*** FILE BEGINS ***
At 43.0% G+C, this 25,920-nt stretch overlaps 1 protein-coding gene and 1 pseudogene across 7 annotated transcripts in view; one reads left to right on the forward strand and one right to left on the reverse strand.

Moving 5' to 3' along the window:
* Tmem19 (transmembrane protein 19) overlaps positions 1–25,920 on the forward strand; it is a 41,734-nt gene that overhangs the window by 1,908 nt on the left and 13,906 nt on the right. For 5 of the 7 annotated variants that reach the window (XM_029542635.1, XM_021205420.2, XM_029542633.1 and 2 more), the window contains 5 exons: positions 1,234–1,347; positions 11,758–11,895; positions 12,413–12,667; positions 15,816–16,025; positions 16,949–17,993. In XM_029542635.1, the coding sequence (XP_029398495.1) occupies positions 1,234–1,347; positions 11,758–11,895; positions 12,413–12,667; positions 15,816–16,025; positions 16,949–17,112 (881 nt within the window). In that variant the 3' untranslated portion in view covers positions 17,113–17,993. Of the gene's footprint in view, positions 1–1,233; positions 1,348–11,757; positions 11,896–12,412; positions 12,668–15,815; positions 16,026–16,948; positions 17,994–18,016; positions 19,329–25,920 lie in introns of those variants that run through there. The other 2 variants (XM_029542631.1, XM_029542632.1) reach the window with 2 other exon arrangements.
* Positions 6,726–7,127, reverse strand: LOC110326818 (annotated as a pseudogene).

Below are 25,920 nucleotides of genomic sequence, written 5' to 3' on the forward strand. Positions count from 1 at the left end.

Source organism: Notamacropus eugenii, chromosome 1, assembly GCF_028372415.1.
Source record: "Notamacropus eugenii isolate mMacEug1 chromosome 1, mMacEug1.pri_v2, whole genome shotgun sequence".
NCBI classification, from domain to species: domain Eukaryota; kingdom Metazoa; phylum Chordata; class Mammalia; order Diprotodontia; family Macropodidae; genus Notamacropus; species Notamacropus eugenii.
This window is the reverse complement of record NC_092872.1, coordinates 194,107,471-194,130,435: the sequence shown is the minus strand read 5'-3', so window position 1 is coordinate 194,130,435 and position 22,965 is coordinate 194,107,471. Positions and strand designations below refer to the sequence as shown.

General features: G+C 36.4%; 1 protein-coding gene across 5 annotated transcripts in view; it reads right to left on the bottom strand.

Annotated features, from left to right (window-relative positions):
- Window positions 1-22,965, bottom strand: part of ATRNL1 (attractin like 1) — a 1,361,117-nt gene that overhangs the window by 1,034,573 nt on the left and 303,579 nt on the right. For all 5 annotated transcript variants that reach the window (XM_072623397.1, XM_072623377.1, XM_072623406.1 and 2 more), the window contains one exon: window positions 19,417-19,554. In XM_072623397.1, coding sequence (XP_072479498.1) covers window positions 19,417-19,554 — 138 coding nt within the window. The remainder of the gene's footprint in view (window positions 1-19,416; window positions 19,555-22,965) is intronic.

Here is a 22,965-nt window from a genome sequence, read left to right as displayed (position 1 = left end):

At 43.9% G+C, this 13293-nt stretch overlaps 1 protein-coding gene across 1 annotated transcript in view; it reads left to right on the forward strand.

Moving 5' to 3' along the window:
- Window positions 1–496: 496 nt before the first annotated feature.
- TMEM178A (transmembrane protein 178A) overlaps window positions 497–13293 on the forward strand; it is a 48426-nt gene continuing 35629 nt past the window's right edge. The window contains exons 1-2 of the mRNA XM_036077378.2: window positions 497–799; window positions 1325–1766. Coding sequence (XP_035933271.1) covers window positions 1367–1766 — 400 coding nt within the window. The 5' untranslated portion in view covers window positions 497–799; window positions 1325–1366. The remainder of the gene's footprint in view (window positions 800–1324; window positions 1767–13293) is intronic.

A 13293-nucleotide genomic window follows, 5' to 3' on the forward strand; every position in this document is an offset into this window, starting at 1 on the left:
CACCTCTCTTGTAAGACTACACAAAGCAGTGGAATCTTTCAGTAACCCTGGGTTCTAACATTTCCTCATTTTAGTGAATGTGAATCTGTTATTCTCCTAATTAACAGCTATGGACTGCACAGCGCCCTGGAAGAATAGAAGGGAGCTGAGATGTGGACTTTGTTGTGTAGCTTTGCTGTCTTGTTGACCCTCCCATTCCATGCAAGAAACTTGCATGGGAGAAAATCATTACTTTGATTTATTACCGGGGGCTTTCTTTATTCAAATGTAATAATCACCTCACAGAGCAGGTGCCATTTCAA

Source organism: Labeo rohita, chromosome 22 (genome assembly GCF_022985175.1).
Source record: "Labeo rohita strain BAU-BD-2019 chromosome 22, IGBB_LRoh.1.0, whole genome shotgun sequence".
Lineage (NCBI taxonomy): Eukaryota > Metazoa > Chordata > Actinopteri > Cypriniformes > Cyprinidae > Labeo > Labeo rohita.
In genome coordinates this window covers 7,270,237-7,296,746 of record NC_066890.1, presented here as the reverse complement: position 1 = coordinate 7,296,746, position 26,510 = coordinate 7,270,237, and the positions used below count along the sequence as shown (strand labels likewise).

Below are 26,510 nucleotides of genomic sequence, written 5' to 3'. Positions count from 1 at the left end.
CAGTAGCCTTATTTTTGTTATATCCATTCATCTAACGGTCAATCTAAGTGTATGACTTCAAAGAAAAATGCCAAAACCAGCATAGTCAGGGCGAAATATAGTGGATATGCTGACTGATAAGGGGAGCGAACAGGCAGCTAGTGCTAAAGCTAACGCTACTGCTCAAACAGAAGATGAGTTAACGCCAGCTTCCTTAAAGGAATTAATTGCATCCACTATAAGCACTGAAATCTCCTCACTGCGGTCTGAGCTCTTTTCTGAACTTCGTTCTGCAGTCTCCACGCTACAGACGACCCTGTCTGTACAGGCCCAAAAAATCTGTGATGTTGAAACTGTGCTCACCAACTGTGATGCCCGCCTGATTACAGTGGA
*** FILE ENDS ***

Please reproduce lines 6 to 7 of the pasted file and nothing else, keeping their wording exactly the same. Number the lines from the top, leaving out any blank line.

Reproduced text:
Source organism: Notamacropus eugenii, chromosome 1, assembly GCF_028372415.1.
Source record: "Notamacropus eugenii isolate mMacEug1 chromosome 1, mMacEug1.pri_v2, whole genome shotgun sequence".